The requirement of the medical graduate, tabled in the objectives of undergraduate medical education, as envisaged by the Malaysian Medical Council, call for the all round basic doctor to be able to handle any medical emergency, as well as meet the requirements of law in examining, documenting and reporting on the common offences of the Penal Code, where medical documentation is required of law for the purposes of dispensing justice. However, in tabling the amended requirements of the undergraduate syllabus on the lines of those followed in sollie of the more developed nations, we seem to have lost this perspective. The authors discuss, based on his previous experience from another former colonial country viz. India, where the objectives of the undergraduate training is the same, and the influences 011 the legal profession bear a common origin and governance, the relevance of some of these topics, coming under the antbit of Forensic Medicine and Toxicology as an undergraduate subject, in the day-to-day practise of medicine in and out of government service. While this issue has been the frequent topic of discussion in international confereilces and symposia, where the decline in the standards of medico-legal work in the coulltries attending have been blanled on the fall in the standard of undergraduate teaching, due recognition of the pitfalls of the deletion or whittling down of the course content, independent of the overall overhauling of the syllabi of medical schools, to keep up to the trends of overseas universities, has not been accorded in the planing of the coursc revisions, resulting in a deletion of a vital aspect of daily practise of medicine. KEYWORDS: Medico-legal; Undergraduates
Piophila casei (Linnaeus) (Diptera: Piophilidae) is reported from human cadavers in two separate forensic cases for the first time in Malaysia. Both bodies were found indoors. The first case, was that of a male of unknown nationality and age and also contained maggots of the muscid Ophyra spinigera (Stein). The second case was a female Chinese whose body also contained other species of maggots but these were not identifiable.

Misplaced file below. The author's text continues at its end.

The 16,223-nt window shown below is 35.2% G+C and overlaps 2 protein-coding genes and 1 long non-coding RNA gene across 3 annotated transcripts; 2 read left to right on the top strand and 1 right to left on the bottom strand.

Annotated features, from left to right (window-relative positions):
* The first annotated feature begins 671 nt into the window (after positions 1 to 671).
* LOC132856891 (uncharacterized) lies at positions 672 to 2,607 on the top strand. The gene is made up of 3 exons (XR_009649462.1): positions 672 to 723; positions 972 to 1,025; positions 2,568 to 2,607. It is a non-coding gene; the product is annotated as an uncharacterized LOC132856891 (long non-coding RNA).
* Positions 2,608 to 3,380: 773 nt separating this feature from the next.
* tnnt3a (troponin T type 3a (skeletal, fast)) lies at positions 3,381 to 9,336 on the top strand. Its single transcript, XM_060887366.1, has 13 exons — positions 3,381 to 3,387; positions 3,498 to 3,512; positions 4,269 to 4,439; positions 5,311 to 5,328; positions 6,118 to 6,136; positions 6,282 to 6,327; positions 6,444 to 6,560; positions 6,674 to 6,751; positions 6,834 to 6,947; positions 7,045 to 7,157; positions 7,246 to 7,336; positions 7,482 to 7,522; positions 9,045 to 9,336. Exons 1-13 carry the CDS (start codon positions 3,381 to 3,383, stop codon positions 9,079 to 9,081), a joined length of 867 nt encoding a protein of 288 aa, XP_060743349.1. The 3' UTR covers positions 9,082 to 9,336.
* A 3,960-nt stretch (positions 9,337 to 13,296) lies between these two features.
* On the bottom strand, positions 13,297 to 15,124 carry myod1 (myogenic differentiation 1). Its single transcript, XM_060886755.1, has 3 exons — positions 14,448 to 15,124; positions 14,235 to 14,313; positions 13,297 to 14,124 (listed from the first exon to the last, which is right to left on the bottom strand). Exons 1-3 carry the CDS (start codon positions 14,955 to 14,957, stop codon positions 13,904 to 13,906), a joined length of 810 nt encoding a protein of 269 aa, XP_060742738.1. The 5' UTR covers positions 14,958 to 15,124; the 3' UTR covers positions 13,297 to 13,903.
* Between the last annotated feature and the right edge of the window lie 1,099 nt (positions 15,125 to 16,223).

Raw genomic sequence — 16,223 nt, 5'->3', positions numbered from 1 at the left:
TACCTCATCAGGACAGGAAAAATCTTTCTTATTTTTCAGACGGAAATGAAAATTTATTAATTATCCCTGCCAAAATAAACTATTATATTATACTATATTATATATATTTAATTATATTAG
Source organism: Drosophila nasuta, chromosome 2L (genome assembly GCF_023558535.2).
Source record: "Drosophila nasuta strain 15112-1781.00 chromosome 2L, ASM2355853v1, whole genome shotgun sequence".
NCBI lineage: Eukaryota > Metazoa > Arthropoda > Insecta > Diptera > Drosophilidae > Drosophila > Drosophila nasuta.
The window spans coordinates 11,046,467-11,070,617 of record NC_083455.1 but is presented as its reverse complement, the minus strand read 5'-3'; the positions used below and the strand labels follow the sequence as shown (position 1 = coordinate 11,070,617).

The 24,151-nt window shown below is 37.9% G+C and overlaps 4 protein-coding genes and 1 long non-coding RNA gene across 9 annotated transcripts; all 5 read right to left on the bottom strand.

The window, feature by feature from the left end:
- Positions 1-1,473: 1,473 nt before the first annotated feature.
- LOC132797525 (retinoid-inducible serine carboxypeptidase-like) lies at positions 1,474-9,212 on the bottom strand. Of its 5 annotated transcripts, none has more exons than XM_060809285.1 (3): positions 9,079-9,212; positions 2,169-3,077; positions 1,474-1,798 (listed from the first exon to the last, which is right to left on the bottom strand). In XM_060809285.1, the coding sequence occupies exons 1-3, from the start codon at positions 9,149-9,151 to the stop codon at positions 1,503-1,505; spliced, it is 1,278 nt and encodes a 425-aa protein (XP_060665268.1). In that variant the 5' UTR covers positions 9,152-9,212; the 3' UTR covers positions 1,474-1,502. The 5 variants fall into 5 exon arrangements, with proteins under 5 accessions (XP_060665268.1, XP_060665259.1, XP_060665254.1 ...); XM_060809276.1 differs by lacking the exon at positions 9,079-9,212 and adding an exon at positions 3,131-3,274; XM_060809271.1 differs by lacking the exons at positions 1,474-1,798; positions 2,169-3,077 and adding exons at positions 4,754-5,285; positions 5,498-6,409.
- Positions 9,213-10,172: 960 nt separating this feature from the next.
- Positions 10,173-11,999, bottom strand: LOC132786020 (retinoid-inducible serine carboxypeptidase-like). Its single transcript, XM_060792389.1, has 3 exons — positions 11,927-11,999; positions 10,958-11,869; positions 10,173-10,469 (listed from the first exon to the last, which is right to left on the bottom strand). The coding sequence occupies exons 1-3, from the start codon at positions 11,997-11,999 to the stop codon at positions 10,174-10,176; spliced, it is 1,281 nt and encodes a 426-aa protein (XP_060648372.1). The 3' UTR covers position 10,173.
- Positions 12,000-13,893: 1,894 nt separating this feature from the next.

Preservation of larvae retrieved from cadavers is important in ensuring the quality and integrity of entomological specimens used for the estimation of post-mortem interval (PMI). The process of killing and preserving larvae could distort the larvae leading to inaccurate estimation of PMI. In this study, the effects of killing Chrysomya megacephala larvae with hot water at different temperatures and subsequent maintenance in various preservatives were determined. Larvae not killed by hot water but preserved directly were used as control. The types of preservative used were 10% formalin, 70% ethanol and Kahle's solution. The morphological features examined were length, turgidity, curvature and coloration of larvae. Larvae killed in 80ºC hot water have shorter mean length (12.47 ± 2.86 mm) compared to those in 60ºC hot water (12.95 ± 2.69 mm). Increasing the duration of preservation in all types of preservative caused elongations of larvae treated or untreated with hot water. There were no significant changes in larval turgidity preserved in Kahle's solution compared to other two preservatives and were unaffected by the duration of storage. Larvae preserved in Kahle's solution experienced the least changes in coloration and shape compared to other preserved larvae in 70% ethanol or 10% formalin. Larvae directly immersed alive in 70% ethanol experienced the most changes in curvature, coloration and turgidity. This study suggested that killing larvae with hot water at 80ºC and preservation in Kahle's solution is the optimum method resulting in least changes in morphological features of Ch. megacephala larvae.